A new Limited stickers for $33. New Subarus are available for invoice, give or take a few bucks.

    I'm in rust-prone Michigan, and I just saw a car that was a "good deal" for a Subaru:
    A one-owner 2005 Outback with 181k miles for $3850. It sold in a few days.
    Point being, Subaru resale is strong at any age.

    I bought a new 2014 Outback Premium 6MT -- sticker $26+ IIRC -- drove it for two-and-a-half years and 24k miles, and sold it back to the dealer for $19 cash. They put it on the lot for $23 and flipped it in a week or so.

    To quote the philosopher and sports announcer Brockmire: "See if you can sense a pattern here."

    You still have a car. Start putting monthly payments aside and then buy a new Outback configured like you want. If you need a super long loan, do it and buy the extended warranty [manufacturer's warranty only]. Good luck!

    Oh and this:
    >> sad to have to go from a manual to an automatic : (

    Good riddance to the stick shift in my 2014. It was hard to drive smoothly, and had all the charm of a John Deere, ca. 1964.
  • muklukmukluk Posts: 38
    Maybe the prices are like that because I'm in CA?
  • steine13steine13 Posts: 2,759
    NEW prices are national.
    But used Subarus are expensive everywhere.
    Consider their tremendous growth over the past decade -- that alone assures that demand exceeds supply. They sell more than twice the cars they did before the Great Recession.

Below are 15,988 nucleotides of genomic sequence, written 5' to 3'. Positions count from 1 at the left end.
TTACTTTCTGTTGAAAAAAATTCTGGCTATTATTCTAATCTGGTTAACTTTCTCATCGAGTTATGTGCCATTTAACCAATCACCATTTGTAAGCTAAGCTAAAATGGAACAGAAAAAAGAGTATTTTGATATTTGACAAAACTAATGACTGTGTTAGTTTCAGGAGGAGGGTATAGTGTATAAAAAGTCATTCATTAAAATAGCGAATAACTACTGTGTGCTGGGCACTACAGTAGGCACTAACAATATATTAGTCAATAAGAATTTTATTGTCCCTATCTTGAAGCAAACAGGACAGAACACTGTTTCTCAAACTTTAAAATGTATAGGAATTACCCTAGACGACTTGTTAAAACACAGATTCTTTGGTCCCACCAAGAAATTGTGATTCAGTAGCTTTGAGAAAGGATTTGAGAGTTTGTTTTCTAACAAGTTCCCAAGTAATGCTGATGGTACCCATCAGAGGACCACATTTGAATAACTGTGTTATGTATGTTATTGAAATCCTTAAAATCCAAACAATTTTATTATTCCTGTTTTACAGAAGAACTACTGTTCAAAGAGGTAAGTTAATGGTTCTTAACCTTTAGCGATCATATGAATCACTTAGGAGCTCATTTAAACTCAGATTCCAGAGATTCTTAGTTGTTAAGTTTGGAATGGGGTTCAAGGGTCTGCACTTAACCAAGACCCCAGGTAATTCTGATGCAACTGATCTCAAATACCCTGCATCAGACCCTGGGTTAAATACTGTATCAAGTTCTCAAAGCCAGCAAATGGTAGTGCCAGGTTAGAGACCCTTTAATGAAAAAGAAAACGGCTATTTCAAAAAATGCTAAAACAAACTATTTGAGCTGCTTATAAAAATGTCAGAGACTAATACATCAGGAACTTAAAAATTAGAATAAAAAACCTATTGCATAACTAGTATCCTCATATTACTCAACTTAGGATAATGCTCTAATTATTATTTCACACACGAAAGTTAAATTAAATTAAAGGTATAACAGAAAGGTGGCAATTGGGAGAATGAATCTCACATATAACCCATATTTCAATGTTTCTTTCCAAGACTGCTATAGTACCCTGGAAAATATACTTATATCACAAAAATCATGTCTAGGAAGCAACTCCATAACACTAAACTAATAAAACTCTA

I understand about setting a budget, but I don't get paying ~ $20 for a six-year-old car that will need significant maintenance now or soon, for which you have to pay while also making car payments.

    The first three to five years of a new car ought to be more or less 'free' -- oil & tires kinda stuff.
    Look, it's your money. Just try out these ideas and see how they fit.
  • kyfdxkyfdx Posts: 148,769
    Later model Subarus have weird computer controlled throttles (for emissions?) that make the manual transmission driving experience frustrating. I had a 2008 Impreza and my 14 yr old son asked me if I had forgotten how to drive a stick!

    I'm guessing the earlier models were better.

    So, at the end of my two year lease, when my then 16 yr old son was learning to drive? Didn't bother me so much when he killed it 17 times in a row, trying to make a left turn at a left turn only light. Not even after the cars had lined up 15 deep behind him, and the local cop pulled up along side, to make sure we were okay. ;)